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Women in Focus: Marina Go

Get to know Wests Tigers Diversity Champion Marina Go!

Marina did a tremendous job in her role as the Chair of Wests Tigers — starting at the club in 2014 and providing strong leadership in her time on the Board.

She now is Chair of Suncorp Super Netball Commission, and gave us a special insight in to her career, rugby league and life overall...

Tell us how you get involved in rugby league?

I was approached by a board recruiter to gauge my interest in joining a rugby league club board as an independent director, shortly after I stepped down from completing my six-year tenure as the appointed director of Netball Australia. At the time of expressing interest in joint a rugby league board, I had no idea which club but my sons made it pretty clear that Souths and the Dragons were no-go zones. I was thrilled and relieved when the club that interviewed me was Wests Tigers, as that’s the club that most of my family already supported. 


What other sports are you involved with and in what capacity?     

I began my career in sports governance as an independent director of Netball Australia and since stepping down from the Wests Tigers board I have been appointed Chair of the Super Netball Commission. My association with Wests Tigers will always remain strong and the club has engaged me as its Diversity Champion to assist in efforts primarily around the women’s game.


What would be your advice to any women interested in a career in sport? 

Sport is a wonderful sector to be involved because of the positive impact that it can have on its community. Get involved in a way that suits your skill set but then ensure that you have a voice in the organisation once you get there. Don’t become starstruck and don’t allow anyone to treat you like window dressing. Your reputation is the most important factor in establishing a long and successful career.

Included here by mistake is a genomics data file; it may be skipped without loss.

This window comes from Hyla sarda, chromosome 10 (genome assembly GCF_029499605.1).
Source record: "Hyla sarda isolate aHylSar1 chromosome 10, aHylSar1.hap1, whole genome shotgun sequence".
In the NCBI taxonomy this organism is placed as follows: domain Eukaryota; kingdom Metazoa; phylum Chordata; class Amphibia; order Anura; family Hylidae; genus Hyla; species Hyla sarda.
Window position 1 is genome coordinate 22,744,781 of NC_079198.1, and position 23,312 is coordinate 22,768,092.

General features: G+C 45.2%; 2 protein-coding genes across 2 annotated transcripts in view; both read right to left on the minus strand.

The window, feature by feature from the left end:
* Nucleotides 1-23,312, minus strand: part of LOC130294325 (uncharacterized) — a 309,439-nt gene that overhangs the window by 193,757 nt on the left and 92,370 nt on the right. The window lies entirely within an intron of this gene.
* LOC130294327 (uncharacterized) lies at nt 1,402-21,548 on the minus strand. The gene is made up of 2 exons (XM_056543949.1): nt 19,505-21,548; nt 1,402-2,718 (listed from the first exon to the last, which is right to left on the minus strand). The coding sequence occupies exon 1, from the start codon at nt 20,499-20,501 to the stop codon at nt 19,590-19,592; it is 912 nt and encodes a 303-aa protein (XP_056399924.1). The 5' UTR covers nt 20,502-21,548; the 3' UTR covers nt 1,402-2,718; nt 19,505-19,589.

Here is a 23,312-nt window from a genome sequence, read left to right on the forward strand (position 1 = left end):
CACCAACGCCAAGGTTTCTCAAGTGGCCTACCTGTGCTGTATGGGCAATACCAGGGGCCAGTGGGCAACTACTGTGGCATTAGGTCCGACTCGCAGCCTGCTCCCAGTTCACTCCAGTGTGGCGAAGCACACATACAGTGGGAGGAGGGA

At just 23 years old, you became the youngest magazine editor in the country. What advice would you give to young women pursuing their dreams?

I landed my dream job at the age of 23 because I never lost focus on that job as my goal. Every decision that I made in terms of career building until that point was through the lens of getting me closer to that job. But the critical factor was that I told everyone who would listen that I wanted to be a magazine editor. I wouldn’t have known about the job if I hadn’t told a senior woman in my office about that dream. She recommended me for the job when she heard about it through the grapevine.